TuTh 9:50AM – 11:25AM
Soc Sci 1 110
This course serves as a general introduction to the politics and history of the United States of America from 1877 through the First World War. It follows the USA as the country evolved from its fragmented, unstable post-Civil War inception to a more centralized, statist, corporate dominated nation-state in the 1920s. Through the course, we will also visit the many ways that technologies changed or were changed by the society that created and used them.
The course will require students to take three identification tests, complete a final essay examination, and write a term paper. The ID tests will be worth 10 percent of the grade each, the final examination essay 25 percent, the term paper 25 percent, and section participation the remaining 20 percent. Section participation is mandatory as is class attendance. Students who miss more than one section will receive a lower grade in the class. See my classroom rules.
Students who take this class should be prepared to devote 15 hours a week to its requirements. Around five hours involves attending lectures and sections; the rest should be dedicated to the reading and writing assignments.
Students who complete this course will come away with a strong overview of the political and cultural history of the Gilded Age and Progressive Era in the United States, roughly the 1870s through the outbreak of the First World War. In addition, students will develop an appreciation of the huge impact that technology had on US society during those years, and on the debates over that impact that remain with us to this day. This period of American history saw the rise of the telephone, the wireless telegraph, the automobile, and electric light. Were the enormous gains in productivity that accompanied these innovations shared by all Americans? How did assumptions about ethnicity, race, and gender common during these years affect the social distribution of those technologies? Students who complete all the requirements for History 110e will have given focused thought to these questions.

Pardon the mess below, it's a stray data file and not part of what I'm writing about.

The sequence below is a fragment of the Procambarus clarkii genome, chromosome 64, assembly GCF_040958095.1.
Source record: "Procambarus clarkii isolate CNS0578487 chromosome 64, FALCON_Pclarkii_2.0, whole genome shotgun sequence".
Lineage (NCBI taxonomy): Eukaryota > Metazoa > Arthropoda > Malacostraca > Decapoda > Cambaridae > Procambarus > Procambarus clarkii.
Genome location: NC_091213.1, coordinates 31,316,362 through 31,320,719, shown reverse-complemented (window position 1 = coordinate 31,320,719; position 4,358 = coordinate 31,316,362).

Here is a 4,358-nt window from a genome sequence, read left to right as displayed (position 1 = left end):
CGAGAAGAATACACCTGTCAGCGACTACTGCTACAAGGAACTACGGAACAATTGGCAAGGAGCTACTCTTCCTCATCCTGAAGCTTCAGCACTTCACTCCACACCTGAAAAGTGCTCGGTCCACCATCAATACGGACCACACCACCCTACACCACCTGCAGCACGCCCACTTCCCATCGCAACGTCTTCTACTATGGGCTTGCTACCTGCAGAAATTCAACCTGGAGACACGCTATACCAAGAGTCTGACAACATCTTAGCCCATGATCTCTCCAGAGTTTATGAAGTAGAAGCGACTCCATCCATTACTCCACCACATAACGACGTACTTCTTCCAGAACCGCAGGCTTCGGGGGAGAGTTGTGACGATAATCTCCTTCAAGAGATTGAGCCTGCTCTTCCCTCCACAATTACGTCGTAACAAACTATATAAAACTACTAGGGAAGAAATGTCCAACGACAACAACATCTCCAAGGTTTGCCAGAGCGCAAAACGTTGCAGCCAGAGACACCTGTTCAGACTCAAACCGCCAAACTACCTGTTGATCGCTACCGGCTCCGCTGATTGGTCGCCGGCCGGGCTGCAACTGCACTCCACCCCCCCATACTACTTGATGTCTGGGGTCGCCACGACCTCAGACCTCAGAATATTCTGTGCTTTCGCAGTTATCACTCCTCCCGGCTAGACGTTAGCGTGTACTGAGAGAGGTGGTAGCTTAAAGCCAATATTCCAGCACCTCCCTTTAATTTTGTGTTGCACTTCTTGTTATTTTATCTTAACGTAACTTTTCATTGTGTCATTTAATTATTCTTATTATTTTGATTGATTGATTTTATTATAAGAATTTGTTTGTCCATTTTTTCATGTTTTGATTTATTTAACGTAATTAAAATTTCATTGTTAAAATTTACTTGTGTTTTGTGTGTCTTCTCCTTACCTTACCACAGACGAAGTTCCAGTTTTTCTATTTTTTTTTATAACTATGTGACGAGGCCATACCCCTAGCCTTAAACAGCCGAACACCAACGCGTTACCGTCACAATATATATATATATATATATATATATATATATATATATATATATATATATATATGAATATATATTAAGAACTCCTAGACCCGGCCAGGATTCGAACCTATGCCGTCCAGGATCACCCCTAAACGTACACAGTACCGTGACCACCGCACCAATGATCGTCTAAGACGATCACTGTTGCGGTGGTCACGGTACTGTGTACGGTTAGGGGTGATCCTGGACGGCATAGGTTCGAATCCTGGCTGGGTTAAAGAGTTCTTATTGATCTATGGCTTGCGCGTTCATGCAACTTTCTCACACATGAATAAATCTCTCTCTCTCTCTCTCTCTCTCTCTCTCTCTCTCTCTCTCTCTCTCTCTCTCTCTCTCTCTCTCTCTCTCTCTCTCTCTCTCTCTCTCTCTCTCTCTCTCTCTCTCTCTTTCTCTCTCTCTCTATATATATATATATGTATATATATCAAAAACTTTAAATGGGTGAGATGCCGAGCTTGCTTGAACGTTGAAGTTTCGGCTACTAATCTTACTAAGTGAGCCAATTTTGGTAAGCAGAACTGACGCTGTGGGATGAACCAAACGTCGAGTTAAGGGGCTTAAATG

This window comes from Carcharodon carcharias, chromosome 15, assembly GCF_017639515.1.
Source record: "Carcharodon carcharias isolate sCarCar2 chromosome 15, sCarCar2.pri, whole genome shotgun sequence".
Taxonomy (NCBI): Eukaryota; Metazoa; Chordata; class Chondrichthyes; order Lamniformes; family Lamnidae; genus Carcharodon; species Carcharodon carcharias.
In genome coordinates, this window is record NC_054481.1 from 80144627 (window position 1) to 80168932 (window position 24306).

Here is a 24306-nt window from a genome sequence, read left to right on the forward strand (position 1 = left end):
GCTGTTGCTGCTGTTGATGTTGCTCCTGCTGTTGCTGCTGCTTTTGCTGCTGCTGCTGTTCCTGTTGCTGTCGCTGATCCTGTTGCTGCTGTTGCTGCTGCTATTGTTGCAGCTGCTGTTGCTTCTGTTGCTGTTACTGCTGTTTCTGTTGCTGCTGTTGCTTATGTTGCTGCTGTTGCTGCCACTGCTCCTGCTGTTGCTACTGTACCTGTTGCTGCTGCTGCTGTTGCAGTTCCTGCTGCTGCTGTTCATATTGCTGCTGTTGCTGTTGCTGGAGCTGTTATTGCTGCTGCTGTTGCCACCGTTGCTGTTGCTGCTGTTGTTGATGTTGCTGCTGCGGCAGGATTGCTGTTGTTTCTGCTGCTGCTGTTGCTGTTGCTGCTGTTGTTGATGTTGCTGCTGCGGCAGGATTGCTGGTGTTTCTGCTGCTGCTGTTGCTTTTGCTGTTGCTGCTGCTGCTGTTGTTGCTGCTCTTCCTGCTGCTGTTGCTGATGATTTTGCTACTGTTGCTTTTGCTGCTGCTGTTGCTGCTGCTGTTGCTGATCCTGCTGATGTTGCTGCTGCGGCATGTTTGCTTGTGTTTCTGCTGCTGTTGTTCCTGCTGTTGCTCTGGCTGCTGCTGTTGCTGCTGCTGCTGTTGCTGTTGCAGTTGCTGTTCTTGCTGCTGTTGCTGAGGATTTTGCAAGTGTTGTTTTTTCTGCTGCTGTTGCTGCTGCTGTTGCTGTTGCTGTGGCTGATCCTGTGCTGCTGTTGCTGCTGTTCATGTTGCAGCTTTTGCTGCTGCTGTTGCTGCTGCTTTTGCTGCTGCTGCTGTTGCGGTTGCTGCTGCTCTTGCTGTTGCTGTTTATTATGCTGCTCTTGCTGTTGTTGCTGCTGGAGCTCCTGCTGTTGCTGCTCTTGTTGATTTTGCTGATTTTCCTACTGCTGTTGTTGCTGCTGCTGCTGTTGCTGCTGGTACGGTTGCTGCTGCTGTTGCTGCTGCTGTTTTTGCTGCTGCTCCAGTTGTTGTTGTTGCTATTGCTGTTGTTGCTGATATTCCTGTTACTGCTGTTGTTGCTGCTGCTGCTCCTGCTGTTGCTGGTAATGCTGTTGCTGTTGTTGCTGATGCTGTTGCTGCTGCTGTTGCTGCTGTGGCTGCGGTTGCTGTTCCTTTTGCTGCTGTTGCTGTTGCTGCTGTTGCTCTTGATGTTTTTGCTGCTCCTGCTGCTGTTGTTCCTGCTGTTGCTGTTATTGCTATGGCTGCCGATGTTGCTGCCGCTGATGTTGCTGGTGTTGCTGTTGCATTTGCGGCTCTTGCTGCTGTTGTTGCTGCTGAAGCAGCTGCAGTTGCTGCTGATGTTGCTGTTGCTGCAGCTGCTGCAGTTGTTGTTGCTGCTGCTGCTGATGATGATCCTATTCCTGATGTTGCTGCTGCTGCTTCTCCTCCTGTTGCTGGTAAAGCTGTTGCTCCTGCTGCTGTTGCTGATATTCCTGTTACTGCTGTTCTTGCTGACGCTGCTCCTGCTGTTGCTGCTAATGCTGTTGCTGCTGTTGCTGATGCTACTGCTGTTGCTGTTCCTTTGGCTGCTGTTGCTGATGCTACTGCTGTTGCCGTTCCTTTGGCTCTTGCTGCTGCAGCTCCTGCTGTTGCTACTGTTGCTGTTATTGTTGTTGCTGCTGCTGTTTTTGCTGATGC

Nell Irvin Painter, Standing at Armageddon
Michael McGerr, A Fierce Discontent
Lawrence Levine, Highbrow Lowbrow
Ernest Freeberg, Age of Edison
Buy your books here.
Selected online readings and my PowerPoint slides
Week 1 (April 4 and 6): Introduction to the class
Readings: Painter, preface, introduction, and chapters one and two
Chapter two from Du Bois, The Souls of Black Folk.
Sections begin on week two
Week 2 (April 11 and 13): Reconstruction, railroads, and the “radical center”
McGerr, chapters one and two
Section discussion tasks:
- Make a list of things that were invented in the United States between the 1870s and The First World War.
- In the introduction to her book, Nell Irvin Painter argues that during the Gilded Age, a debate took place between “identity-of-interest” advocates and “democratizers.” What were the essence of these conflicting philosophies? Who do you think could be understood as one or the other category in chapters one and two? Make a list.
- What is Du Bois’ perspective on the Freedman’s Bureau?
Painter, chapter three